AI & credit unions: Balancing innovation and risk management

From chatbots to advanced lending algorithms, artificial intelligence (AI) is reshaping the landscape at credit unions. This transformation comes with challenges. Initially used in support of Bank Secrecy Act (BSA) compliance and fraud detection, AI is now indispensable at many credit unions. Its effective deployment, however, requires comprehensive risk management measures.

The complexities of AI-driven models

AI streamlines operations at credit unions but its misuse can lead to inadvertent discrimination. Regulatory bodies have persistently cautioned financial institutions against algorithms that drive lending decisions without clear justification. Moreover, these algorithms may indirectly encourage discrimination if previous loan decisions, which form the basis for the models, were based on bad data.

AI is also increasingly influencing other areas within credit unions, notably marketing. AI now determines which members receive ads for products and services on specific online platforms. This AI-driven decision-making affects consumers’ choices of products and services. This could negatively affect certain groups of customers. For example, if a consumer is only exposed to ads for high-interest credit cards, they might not consider applying for a card with lower rates and fees.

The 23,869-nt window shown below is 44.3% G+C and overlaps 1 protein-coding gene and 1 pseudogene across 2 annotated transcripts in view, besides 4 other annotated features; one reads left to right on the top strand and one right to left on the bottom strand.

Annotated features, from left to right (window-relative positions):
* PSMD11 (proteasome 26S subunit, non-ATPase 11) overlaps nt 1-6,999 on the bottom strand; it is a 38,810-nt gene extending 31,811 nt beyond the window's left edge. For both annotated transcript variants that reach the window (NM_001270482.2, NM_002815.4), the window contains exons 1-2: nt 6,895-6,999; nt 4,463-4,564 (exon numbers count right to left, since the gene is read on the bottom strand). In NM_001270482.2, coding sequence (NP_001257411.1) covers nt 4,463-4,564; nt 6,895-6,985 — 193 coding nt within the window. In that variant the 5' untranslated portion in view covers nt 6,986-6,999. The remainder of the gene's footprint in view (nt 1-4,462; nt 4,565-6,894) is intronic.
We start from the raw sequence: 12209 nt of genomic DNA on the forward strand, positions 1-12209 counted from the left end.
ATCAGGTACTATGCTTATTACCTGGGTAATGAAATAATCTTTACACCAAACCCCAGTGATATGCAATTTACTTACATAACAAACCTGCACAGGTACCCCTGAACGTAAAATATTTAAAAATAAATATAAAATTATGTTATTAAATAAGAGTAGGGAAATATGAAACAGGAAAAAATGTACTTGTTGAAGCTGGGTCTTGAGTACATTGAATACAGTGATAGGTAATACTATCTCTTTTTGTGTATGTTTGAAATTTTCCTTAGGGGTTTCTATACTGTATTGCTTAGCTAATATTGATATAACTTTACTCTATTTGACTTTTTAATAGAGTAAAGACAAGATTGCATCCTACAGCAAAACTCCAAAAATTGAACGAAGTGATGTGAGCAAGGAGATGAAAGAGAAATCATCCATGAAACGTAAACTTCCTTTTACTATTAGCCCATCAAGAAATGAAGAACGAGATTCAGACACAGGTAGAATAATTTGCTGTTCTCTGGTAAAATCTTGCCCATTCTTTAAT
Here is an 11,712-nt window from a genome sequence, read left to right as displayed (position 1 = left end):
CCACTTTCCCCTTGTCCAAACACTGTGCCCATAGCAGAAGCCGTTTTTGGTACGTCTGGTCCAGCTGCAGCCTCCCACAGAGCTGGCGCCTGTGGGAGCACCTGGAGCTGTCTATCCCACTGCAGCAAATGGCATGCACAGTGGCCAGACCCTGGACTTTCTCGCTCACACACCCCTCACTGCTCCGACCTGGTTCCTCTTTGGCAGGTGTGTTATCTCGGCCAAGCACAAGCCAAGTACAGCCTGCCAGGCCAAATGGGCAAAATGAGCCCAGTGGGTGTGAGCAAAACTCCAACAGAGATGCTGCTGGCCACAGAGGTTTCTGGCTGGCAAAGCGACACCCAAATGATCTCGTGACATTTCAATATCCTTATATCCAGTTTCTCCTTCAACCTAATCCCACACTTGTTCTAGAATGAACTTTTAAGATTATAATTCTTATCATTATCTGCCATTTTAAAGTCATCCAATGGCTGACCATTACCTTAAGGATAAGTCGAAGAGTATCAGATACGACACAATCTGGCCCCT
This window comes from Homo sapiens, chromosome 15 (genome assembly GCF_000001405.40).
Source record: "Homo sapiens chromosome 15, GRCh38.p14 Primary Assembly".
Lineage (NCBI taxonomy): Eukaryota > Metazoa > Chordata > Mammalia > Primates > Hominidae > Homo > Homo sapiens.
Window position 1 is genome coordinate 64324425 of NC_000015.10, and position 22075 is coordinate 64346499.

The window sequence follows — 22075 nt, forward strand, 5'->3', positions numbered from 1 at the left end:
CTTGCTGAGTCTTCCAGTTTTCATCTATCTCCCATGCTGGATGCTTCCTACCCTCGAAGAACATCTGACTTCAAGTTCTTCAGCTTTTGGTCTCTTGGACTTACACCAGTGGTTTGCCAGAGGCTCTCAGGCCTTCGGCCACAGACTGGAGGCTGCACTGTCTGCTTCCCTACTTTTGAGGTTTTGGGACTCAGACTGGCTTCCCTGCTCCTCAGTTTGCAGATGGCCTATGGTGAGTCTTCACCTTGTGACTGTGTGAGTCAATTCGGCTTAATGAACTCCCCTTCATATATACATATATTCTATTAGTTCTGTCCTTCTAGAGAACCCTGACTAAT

Should AI inadvertently offer product or service recommendations that target different protected groups, it could result in disparate impact. Disparate impact is a situation where a neutral policy disproportionately and negatively affects a protected class. Discriminatory intent is irrelevant – unfair treatment is treated as discrimination regardless of the underlying cause. Regulators will penalize your credit union for causing harm to consumers, regardless of whether a bot or AI was the cause. Consumers won’t recognize the difference either, resulting in damage to your reputation. It’s crucial to establish AI risk management controls to ensure compliance and avoid legal and reputational risks.

Establishing an AI control framework

AI introduces a new set of risks that necessitate a fresh set of controls. However, this isn’t just an issue for your credit union’s IT department. This requires a holistic view of risk and interdepartmental collaboration on the appropriate control environment.

Here are the steps to create an effective AI control framework for your credit union:

  1. Gauge your credit union’s AI tolerance

How receptive is your credit union to AI? This question is similar to those asked for any risk. With an answer in place, your credit union can align its strategic objectives with the potential benefits of AI, while factoring in the costs and resources required for implementation.

  1. Evaluate the risks linked to AI